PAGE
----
Birya

From Wikipedia, the free encyclopedia
Jump to: navigation, search
Birya
בִּירִיָּה
Hebrew transcription(s)
 • standard Biriya
Entrance to Birya
Entrance to Birya
Birya is located in Israel
Birya
Birya
Coordinates: 32°58′47.56″N 35°29′56.03″E / 32.9798778°N 35.4988972°E / 32.9798778; 35.4988972Coordinates: 32°58′47.56″N 35°29′56.03″E / 32.9798778°N 35.4988972°E / 32.9798778; 35.4988972
District Northern
Council Merom HaGalil
Founded 1946 (original)
1971 (current)
Founded by Religious Kibbutz Movement
Population (2015) 822[1]

Birya (Hebrew: בִּירִיָּה‎, also Biriya) is an agricultural village in northern Israel. Located in the Upper Galilee near Safed, it falls under the jurisdiction of the Merom HaGalil Regional Council. In 2015 its population was 822.[1]

History[edit]

The town of Birya is mentioned in the Talmud.[2]

In 1946, a group of pioneers affiliated with the Religious Kibbutz Movement settled at a site near Birya Fortress.[3] According to the Jewish National Fund,[4]

According to the Jewish National Fund, Biria was frequently attacked both by Syrian troops and by Kaukji's men. In February 1946, after an attack on an Arab Legion camp in the area, the British army searched the village and found arms on the land. All the kvutza members were arrested and the village was occupied by the British military, "whereupon thousands of young Jews from all parts of the country re-established the settlement not far from the original site."[4] The British withdrew their troops two months later, although the villagers were not released until the following summer.[4] In 1947, Birya had a population of 150.[4]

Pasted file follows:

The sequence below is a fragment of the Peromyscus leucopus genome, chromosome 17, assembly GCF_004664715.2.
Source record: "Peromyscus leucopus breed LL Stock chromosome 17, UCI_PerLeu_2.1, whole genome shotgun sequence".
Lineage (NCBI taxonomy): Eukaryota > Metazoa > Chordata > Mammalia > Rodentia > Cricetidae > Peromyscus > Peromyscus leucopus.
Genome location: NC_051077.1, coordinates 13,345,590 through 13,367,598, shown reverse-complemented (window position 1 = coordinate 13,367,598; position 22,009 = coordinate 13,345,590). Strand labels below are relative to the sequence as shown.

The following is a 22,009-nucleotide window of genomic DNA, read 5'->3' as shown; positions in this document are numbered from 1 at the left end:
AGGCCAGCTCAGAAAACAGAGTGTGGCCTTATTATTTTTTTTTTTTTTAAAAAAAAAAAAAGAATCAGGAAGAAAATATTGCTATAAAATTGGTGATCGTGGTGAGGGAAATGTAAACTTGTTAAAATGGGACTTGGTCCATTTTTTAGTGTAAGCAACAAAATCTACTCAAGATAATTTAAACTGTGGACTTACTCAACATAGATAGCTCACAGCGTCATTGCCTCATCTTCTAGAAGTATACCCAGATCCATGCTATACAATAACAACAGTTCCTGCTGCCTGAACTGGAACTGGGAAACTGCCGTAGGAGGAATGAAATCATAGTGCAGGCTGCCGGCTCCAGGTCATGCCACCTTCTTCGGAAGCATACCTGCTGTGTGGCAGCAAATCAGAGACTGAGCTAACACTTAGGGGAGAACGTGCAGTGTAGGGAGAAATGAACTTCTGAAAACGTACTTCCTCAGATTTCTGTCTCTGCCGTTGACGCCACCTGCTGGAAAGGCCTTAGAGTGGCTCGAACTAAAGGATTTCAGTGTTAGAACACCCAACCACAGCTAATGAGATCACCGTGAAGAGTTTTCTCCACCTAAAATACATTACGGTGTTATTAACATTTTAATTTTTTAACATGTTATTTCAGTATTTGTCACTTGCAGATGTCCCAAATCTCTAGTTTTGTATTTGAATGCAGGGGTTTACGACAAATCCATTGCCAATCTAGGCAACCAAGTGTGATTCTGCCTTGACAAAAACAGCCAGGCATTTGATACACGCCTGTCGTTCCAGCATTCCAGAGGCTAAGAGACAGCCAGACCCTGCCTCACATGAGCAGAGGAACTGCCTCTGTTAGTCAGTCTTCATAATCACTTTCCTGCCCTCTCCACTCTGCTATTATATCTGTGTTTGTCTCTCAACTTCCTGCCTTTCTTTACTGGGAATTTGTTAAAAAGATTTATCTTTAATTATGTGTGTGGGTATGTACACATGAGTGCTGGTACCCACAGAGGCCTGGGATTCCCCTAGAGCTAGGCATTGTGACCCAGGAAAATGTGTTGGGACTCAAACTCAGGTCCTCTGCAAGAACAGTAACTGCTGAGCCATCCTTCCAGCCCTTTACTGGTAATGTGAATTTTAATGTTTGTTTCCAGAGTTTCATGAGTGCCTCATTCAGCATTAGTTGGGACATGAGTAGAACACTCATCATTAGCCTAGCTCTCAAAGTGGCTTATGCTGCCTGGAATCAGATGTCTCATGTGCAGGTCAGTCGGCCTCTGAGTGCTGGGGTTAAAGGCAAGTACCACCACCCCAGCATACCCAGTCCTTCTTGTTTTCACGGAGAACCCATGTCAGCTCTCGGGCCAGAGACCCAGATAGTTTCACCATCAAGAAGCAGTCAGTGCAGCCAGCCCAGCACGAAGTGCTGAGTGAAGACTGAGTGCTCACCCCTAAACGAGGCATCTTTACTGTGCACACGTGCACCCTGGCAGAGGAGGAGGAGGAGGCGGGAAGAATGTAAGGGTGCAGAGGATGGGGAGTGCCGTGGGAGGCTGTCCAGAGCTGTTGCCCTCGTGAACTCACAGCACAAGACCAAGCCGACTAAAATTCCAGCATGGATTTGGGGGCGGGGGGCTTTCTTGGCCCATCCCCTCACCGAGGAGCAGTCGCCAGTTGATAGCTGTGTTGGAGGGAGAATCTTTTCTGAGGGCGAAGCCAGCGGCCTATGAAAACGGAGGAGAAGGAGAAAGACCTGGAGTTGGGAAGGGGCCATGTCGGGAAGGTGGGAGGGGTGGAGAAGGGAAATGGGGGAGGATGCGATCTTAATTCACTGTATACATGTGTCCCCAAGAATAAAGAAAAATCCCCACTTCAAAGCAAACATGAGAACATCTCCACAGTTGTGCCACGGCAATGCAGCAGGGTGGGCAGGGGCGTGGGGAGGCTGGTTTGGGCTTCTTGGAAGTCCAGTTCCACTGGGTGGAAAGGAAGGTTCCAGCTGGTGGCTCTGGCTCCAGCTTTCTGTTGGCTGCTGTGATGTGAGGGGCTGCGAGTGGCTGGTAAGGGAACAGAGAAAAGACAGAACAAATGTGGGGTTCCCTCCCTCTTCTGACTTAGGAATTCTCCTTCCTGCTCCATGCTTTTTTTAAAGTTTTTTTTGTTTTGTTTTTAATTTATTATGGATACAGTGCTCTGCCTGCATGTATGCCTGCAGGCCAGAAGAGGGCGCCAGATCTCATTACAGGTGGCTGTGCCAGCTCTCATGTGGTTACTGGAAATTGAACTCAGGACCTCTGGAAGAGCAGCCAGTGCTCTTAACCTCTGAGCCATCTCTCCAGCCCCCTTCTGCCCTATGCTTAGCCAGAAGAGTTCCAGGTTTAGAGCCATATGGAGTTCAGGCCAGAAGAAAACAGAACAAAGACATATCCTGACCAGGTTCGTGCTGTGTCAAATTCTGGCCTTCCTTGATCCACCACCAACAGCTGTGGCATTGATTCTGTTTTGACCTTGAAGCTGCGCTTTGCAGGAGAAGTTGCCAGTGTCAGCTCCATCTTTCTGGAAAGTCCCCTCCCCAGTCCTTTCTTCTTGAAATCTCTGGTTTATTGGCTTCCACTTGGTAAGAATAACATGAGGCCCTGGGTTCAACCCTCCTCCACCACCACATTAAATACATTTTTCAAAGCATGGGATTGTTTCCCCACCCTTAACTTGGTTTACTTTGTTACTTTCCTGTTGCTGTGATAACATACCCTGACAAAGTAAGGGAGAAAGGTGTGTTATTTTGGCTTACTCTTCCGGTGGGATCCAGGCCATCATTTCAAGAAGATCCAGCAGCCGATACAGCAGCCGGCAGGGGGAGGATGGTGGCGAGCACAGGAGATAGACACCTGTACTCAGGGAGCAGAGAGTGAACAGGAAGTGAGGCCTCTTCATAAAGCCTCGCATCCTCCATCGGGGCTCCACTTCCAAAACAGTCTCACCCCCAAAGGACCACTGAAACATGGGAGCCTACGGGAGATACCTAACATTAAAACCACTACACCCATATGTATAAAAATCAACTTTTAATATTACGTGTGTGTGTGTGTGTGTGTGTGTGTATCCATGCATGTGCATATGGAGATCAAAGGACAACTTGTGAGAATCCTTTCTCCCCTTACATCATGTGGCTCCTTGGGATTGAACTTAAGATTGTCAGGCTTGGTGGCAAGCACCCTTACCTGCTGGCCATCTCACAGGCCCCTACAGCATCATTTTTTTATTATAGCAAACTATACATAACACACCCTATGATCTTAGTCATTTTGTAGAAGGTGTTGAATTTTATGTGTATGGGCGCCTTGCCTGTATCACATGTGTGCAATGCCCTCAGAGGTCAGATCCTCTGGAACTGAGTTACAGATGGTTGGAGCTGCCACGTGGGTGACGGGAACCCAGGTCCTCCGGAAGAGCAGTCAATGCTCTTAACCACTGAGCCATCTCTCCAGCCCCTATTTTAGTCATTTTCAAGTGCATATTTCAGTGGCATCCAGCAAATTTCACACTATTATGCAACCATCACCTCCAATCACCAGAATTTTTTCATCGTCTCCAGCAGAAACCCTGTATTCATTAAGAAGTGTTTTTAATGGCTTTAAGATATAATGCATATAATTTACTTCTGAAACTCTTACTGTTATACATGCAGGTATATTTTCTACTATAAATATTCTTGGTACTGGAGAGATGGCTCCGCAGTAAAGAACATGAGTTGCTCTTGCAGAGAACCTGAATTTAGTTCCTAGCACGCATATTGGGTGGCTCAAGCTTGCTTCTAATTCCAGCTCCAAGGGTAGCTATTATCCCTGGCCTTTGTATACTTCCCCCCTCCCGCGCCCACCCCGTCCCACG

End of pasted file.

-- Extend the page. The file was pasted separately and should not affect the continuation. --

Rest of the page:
Birya forest

Modern Birya was founded in 1971. Birya was one of the settlements hit by Katyusha rockets launched by Hezbollah during the Second Lebanon War in 2006. Efforts have been made to resuscitate the forest on its outskirts, which suffered severe damage in the war.[5] The forests were planted by the Jewish National Fund in the 1940s with contributions from within Palestine, as well as the Mizrahi Organization of Great Britain, and the Mizrahi Women of Britain and America.[4]

See also[edit]

References[edit]

  1. ^ a b "List of localities, in Alphabetical order" (PDF). Israel Central Bureau of Statistics. Retrieved 16 October 2016. 
  2. ^ The Territory of Asher Jewish History
  3. ^ About Kibbutz Hadati Religious Kibbutz Movement
  4. ^ a b c d e Jewish National Fund (1949). Jewish Villages in Israel. Jerusalem: Hamadpis Liphshitz Press. p. 191. 
  5. ^ Making the North Green Again Ynetnews, 20 February 2007